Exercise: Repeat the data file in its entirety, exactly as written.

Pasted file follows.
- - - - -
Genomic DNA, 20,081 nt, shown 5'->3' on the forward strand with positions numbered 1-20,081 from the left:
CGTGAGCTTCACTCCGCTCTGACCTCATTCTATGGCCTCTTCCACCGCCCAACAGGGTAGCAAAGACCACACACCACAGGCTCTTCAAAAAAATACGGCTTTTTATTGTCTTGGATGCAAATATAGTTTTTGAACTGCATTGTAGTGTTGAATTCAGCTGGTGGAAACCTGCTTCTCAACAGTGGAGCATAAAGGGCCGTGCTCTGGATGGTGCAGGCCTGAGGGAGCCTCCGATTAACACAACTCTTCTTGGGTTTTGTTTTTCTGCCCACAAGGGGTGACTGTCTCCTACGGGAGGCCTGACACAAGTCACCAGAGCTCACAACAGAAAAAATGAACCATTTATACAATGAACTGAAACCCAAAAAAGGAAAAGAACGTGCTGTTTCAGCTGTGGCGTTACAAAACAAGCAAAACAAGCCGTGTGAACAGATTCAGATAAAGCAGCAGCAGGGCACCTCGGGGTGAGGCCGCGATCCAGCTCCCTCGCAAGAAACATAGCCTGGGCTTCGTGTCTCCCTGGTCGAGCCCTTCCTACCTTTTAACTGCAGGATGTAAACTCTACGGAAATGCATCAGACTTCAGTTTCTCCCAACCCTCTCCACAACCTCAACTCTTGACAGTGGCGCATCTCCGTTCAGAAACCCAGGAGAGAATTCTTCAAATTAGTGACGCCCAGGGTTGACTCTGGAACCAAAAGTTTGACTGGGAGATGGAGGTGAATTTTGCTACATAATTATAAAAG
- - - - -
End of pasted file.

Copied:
Genomic DNA, 20,081 nt, shown 5'->3' on the forward strand with positions numbered 1-20,081 from the left:
CGTGAGCTTCACTCCGCTCTGACCTCATTCTATGGCCTCTTCCACCGCCCAACAGGGTAGCAAAGACCACACACCACAGGCTCTTCAAAAAAATACGGCTTTTTATTGTCTTGGATGCAAATATAGTTTTTGAACTGCATTGTAGTGTTGAATTCAGCTGGTGGAAACCTGCTTCTCAACAGTGGAGCATAAAGGGCCGTGCTCTGGATGGTGCAGGCCTGAGGGAGCCTCCGATTAACACAACTCTTCTTGGGTTTTGTTTTTCTGCCCACAAGGGGTGACTGTCTCCTACGGGAGGCCTGACACAAGTCACCAGAGCTCACAACAGAAAAAATGAACCATTTATACAATGAACTGAAACCCAAAAAAGGAAAAGAACGTGCTGTTTCAGCTGTGGCGTTACAAAACAAGCAAAACAAGCCGTGTGAACAGATTCAGATAAAGCAGCAGCAGGGCACCTCGGGGTGAGGCCGCGATCCAGCTCCCTCGCAAGAAACATAGCCTGGGCTTCGTGTCTCCCTGGTCGAGCCCTTCCTACCTTTTAACTGCAGGATGTAAACTCTACGGAAATGCATCAGACTTCAGTTTCTCCCAACCCTCTCCACAACCTCAACTCTTGACAGTGGCGCATCTCCGTTCAGAAACCCAGGAGAGAATTCTTCAAATTAGTGACGCCCAGGGTTGACTCTGGAACCAAAAGTTTGACTGGGAGATGGAGGTGAATTTTGCTACATAATTATAAAAG